Get Started with NRCS
Courtesy of the Iowa NRCS

Do you farm or ranch and want to make improvements to the land that you own or lease?

Natural Resources Conservation Service, or NRCS, offers technical and financial assistance to help farmers, ranchers and forest landowners. To get started, it is recommended you stop by your local NRCS field office. Read more...

We’ll discuss your vision for your land.

NRCS provides landowners with free technical assistance, or advice, for their land. Common technical assistance includes:
resource assessment, practice design and resource monitoring. Your conservation planner will help you determine if financial assistance is right for you.

We’ll walk you through the application process for financial assistance.

We will work with you o fill out an AD 1026, which ensures a conservation plan is in place before lands with highly erodible soils are farmed. It also ensures that identified wetland areas are protected.  Additionally we will work with you to meet other eligibility certifications.

Once complete, we’ll help you on the application, or CPA 1200.

Applications for most programs are accepted on a continuous basis, but they’re considered for funding in different ranking
periods. Be sure to ask your local NRCS district conservationist about the deadline for the ranking period to ensure you turn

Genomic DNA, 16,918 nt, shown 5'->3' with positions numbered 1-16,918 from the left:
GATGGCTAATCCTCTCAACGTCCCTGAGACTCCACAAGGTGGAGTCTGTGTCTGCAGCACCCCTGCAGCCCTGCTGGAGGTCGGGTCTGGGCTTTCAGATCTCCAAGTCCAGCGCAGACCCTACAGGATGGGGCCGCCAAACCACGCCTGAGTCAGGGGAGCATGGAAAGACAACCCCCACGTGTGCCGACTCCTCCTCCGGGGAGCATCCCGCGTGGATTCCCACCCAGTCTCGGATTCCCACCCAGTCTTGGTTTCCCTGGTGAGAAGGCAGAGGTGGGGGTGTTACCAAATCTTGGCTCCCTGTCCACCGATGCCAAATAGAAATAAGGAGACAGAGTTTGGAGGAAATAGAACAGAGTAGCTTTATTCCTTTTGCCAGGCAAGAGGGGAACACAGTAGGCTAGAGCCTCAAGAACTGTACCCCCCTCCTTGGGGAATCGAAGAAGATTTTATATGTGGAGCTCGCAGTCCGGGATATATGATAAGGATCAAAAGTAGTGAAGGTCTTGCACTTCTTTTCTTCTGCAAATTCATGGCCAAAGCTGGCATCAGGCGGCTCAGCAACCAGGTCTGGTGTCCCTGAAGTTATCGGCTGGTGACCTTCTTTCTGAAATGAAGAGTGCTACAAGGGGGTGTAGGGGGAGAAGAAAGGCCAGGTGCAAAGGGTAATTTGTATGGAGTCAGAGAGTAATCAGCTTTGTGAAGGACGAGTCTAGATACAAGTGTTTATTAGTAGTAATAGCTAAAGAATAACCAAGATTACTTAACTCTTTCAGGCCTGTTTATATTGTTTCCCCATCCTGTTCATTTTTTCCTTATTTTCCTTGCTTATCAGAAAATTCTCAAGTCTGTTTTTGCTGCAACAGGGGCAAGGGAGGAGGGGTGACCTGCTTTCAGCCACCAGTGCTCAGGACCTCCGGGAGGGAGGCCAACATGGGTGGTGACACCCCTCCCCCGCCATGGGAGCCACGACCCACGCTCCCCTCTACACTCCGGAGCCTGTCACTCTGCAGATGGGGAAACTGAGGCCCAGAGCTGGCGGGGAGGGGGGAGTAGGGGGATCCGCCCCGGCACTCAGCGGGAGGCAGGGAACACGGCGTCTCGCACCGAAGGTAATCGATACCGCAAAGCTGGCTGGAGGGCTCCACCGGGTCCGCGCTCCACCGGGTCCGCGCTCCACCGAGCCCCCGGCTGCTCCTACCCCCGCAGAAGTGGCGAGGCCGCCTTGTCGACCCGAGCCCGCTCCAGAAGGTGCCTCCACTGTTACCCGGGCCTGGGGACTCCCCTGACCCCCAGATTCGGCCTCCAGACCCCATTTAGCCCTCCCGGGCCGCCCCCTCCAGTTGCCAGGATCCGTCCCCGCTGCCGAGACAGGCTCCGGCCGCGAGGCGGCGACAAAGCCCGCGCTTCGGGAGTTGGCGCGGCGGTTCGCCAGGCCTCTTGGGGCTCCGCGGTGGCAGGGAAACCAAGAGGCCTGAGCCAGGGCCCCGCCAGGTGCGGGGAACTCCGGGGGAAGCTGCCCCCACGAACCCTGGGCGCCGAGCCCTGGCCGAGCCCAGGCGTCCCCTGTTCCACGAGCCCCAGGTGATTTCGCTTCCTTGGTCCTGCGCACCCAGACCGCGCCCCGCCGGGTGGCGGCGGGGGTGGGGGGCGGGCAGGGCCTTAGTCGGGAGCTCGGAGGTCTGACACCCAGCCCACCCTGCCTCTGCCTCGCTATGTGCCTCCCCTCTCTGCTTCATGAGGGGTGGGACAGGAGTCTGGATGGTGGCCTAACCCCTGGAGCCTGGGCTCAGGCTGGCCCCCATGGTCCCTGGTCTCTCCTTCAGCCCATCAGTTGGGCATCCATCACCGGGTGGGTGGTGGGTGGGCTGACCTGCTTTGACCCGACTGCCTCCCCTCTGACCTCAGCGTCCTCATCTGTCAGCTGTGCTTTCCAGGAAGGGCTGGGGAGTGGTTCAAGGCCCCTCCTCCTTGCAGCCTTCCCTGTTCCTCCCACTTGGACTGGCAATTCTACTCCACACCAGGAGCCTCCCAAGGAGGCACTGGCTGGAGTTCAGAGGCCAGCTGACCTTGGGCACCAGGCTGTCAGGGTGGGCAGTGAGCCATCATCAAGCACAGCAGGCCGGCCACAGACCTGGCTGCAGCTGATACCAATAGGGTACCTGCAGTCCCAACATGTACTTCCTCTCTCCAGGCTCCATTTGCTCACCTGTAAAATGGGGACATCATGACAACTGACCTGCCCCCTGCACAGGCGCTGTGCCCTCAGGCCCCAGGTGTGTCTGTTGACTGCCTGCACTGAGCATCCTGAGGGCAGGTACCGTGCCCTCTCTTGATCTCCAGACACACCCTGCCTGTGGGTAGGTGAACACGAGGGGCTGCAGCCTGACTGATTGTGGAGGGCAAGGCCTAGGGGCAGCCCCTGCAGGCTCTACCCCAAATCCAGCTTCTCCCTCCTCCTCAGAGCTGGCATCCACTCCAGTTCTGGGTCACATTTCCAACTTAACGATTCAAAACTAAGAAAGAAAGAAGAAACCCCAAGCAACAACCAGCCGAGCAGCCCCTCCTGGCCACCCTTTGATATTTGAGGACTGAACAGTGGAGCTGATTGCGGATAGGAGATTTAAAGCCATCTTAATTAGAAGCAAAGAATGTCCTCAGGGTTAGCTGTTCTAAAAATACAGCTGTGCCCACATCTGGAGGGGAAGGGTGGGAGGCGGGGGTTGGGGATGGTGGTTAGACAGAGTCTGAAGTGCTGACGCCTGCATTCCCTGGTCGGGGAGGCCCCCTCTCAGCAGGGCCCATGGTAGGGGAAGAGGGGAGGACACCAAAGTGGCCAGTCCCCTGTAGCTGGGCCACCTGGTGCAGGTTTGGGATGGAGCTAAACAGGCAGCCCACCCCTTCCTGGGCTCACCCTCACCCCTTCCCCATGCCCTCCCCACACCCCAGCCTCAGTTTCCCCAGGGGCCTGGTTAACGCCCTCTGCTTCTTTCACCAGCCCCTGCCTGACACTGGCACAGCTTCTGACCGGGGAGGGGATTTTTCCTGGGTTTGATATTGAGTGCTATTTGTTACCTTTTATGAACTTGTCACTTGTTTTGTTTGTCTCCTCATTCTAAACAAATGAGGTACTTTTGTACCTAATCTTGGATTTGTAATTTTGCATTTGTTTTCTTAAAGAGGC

in your application in time.

As part of the application process, we’ll check to see if you are eligible.

To do this, you’ll need to bring:

  • An official tax ID (Social Security number or an employer ID)
  • A property deed or lease agreement to show you have control of the property; and
  • A farm tract number.

If you don’t have a farm tract number, you can get one from USDA’s Farm Service Agency. Typically, the local FSA office is located in the same building as the local NRCS office. You only need a farm tract number if you’re interested in financial assistance.

NRCS will take a look at the applications and rank them
They will be ranked according to local resource concerns, the amount of conservation benefits the work provided and the needs of applicants.

If you’re selected, you can choose whether to sign the contract for the work to be done.

Once you sign the contract, you’ll be provided standards and specifications for completing the practice or practices, and then you will have a specific amount of time to implement. Once the work is implemented and inspected, you’ll be paid the rate of compensation for the work if it meets NRCS standards and specifications.

USDA is an equal opportunity provider and employer.